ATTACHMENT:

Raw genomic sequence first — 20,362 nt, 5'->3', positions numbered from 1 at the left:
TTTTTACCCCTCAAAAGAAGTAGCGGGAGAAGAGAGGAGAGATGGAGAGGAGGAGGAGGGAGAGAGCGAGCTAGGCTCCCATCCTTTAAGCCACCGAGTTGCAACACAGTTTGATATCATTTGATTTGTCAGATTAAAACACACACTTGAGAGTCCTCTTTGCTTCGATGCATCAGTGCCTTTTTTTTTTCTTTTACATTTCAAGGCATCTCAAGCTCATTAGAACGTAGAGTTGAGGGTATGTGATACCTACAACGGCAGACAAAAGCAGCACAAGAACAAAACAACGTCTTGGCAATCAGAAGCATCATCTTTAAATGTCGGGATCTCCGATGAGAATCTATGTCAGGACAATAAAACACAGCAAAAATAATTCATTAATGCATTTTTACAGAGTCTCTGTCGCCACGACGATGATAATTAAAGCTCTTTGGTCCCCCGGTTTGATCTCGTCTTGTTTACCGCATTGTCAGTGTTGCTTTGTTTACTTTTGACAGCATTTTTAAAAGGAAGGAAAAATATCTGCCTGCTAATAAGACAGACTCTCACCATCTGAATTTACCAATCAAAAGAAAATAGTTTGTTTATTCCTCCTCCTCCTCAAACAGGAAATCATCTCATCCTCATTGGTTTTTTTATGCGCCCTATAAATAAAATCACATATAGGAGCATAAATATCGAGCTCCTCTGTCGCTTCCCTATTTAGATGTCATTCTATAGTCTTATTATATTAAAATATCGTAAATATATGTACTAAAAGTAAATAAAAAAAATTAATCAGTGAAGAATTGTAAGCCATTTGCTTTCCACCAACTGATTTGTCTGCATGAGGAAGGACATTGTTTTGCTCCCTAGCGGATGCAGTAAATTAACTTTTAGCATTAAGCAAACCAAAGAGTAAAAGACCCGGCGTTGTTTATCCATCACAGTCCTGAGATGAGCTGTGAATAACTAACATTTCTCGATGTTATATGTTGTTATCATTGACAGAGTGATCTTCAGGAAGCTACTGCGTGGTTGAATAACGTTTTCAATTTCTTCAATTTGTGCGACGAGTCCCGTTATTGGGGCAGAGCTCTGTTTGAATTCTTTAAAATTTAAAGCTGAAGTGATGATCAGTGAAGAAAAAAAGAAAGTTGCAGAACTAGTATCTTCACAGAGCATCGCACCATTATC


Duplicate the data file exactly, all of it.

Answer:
Raw genomic sequence first — 20,362 nt, 5'->3', positions numbered from 1 at the left:
TTTTTACCCCTCAAAAGAAGTAGCGGGAGAAGAGAGGAGAGATGGAGAGGAGGAGGAGGGAGAGAGCGAGCTAGGCTCCCATCCTTTAAGCCACCGAGTTGCAACACAGTTTGATATCATTTGATTTGTCAGATTAAAACACACACTTGAGAGTCCTCTTTGCTTCGATGCATCAGTGCCTTTTTTTTTTCTTTTACATTTCAAGGCATCTCAAGCTCATTAGAACGTAGAGTTGAGGGTATGTGATACCTACAACGGCAGACAAAAGCAGCACAAGAACAAAACAACGTCTTGGCAATCAGAAGCATCATCTTTAAATGTCGGGATCTCCGATGAGAATCTATGTCAGGACAATAAAACACAGCAAAAATAATTCATTAATGCATTTTTACAGAGTCTCTGTCGCCACGACGATGATAATTAAAGCTCTTTGGTCCCCCGGTTTGATCTCGTCTTGTTTACCGCATTGTCAGTGTTGCTTTGTTTACTTTTGACAGCATTTTTAAAAGGAAGGAAAAATATCTGCCTGCTAATAAGACAGACTCTCACCATCTGAATTTACCAATCAAAAGAAAATAGTTTGTTTATTCCTCCTCCTCCTCAAACAGGAAATCATCTCATCCTCATTGGTTTTTTTATGCGCCCTATAAATAAAATCACATATAGGAGCATAAATATCGAGCTCCTCTGTCGCTTCCCTATTTAGATGTCATTCTATAGTCTTATTATATTAAAATATCGTAAATATATGTACTAAAAGTAAATAAAAAAAATTAATCAGTGAAGAATTGTAAGCCATTTGCTTTCCACCAACTGATTTGTCTGCATGAGGAAGGACATTGTTTTGCTCCCTAGCGGATGCAGTAAATTAACTTTTAGCATTAAGCAAACCAAAGAGTAAAAGACCCGGCGTTGTTTATCCATCACAGTCCTGAGATGAGCTGTGAATAACTAACATTTCTCGATGTTATATGTTGTTATCATTGACAGAGTGATCTTCAGGAAGCTACTGCGTGGTTGAATAACGTTTTCAATTTCTTCAATTTGTGCGACGAGTCCCGTTATTGGGGCAGAGCTCTGTTTGAATTCTTTAAAATTTAAAGCTGAAGTGATGATCAGTGAAGAAAAAAAGAAAGTTGCAGAACTAGTATCTTCACAGAGCATCGCACCATTATC